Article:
BRACHIAL PLEXUS INJURY IN
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BRACHIAL PLEXUS INJURY IN NEONATES LOURDES ASIAIN February 2005. BACKGROUND. 1764 Obstetrical brachial palsy described by Smellie.

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BRACHIAL PLEXUS INJURY IN NEONATES LOURDES ASIAIN February 2005

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Brachial plexus injury in neonates lourdes asiain february 2005

BRACHIAL PLEXUS INJURY IN

NEONATES

LOURDES ASIAIN

February 2005


Brachial plexus injury in neonates lourdes asiain february 2005

BACKGROUND

  • 1764 Obstetrical brachial palsy described by Smellie.

  • 1874 Wilhelm H. Erb described brachial plexus paralysis in adults which involved the upper roots and described certain types of “delivery paralysis”. He credited Duchenne for describing the brachial palsy following delivery in affected newborns.

  • 1885 Augusta Klumpke first described the clinical picture resulting from injury to lower roots.


  • Brachial plexus injury in neonates lourdes asiain february 2005

    EPIDEMIOLOGY

    Incidence of brachial plexus palsy is reported to affect

    0.5 to 1.9 per 1000 live births (Bar et al 2001)

    90% Erb palsy

    Most common on the right side because the most common

    delivery presentation is left occiput anterior vertex.

    Associated with:pre and gestational diabetes

    older maternal age

    increased BW, LGA

    Newborns with BP injuries have a higher incidence of low

    Apgar scores of less than 7 at 1 and 5 mins and of asphyxia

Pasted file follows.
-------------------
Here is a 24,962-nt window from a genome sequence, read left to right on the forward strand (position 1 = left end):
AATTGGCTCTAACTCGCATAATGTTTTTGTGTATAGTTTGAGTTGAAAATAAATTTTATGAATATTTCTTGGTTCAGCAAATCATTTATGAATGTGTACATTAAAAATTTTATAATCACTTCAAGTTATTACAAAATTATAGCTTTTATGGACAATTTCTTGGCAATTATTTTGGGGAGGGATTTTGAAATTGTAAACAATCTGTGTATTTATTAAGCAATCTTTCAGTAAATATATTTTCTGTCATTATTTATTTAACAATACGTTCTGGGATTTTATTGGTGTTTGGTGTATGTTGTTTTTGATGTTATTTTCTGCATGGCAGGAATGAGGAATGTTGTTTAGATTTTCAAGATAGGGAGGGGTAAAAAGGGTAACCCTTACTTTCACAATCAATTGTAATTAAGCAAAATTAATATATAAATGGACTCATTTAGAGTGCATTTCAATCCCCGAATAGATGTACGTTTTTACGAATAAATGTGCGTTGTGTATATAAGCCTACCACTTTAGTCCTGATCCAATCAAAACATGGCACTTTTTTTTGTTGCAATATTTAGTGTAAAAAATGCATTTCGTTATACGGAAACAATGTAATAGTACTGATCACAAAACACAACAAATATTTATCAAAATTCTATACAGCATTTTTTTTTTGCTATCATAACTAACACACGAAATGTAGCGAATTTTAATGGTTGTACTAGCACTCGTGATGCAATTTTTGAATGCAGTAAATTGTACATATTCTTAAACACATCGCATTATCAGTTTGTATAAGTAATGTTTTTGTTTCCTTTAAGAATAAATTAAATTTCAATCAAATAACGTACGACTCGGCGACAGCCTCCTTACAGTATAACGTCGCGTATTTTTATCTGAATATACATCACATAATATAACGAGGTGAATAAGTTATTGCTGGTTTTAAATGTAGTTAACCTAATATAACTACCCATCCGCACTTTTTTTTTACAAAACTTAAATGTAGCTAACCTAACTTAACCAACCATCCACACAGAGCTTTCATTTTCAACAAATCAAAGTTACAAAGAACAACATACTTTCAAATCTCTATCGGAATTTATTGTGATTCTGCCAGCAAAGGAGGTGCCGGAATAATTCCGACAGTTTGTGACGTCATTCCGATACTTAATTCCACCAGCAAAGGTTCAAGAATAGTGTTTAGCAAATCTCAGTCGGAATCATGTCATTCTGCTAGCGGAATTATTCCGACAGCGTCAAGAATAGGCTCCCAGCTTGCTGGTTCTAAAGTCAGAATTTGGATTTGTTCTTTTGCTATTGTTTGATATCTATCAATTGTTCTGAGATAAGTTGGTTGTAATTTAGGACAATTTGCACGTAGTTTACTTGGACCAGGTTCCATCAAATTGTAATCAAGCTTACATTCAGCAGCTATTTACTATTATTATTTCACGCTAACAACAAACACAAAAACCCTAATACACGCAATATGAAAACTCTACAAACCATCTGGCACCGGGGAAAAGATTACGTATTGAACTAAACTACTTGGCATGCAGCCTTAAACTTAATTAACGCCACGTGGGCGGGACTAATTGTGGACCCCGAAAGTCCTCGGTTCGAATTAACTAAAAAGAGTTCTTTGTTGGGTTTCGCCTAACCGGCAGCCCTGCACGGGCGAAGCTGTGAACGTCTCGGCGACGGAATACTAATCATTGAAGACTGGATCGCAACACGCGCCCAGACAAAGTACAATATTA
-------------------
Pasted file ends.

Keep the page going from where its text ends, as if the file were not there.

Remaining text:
than matched controls


    Brachial plexus injury in neonates lourdes asiain february 2005

    EPIDEMIOLOGY

    Brachial plexus palsy occurs in 26% of cases of shoulder

    Dystocia

    Both Shoulder dystocia and brachial plexus palsy are more

    common in LGA babies and Infants of diabetic mothers

    Infants of diabetic mothers have a higher incidence of permanent impairment

    In infants of diabetic mothers, the macrosomic process affects the trunk but not the head (large biacromial diameter)

    The head shoulder disproportion is difficult to predict in

    Utero.


    Brachial plexus injury in neonates lourdes asiain february 2005

    EPIDEMIOLOGY

    Clavicular fractures are often associated with shoulder

    dystocia , but the incidence of brachial palsy in these

    Cases is only 11%.

    Clavicular fracture =more mobility of shoulder

    Not always associated with difficult delivery (Intrauterine

    Maladaption palsy). Cases of in utero origin supported by

    EMG findings if denervation at birth.


    Brachial plexus injury in neonates lourdes asiain february 2005

    ANATOMY


    Anatomy

    ANATOMY


    Brachial plexus injury in neonates lourdes asiain february 2005

    Brachial plexus is comprised of a group of nerves

    arising form the nerve roots C5-T1.

    The uppper (C5-C6) roots innervate the deltoid, spinati,biceps,

    brachioradialis, biceps supinator and flexor muscles of

    the forearm.

    The lower roots (C7-T1) innervate the intrinsic muscles

    of the hand.

    The phrenic nerve, arising from C3-C5 can be involved

    resulting in ipsilateral diaphragmatic paralysis causing a

    decrease in thoracic space, tidal volume and vital capacity.

    Involvement of the sympathetic nerves from T1 that give rise

    to the sup cervical symp ganglion can result in Horner Synd.


    Horner syndrome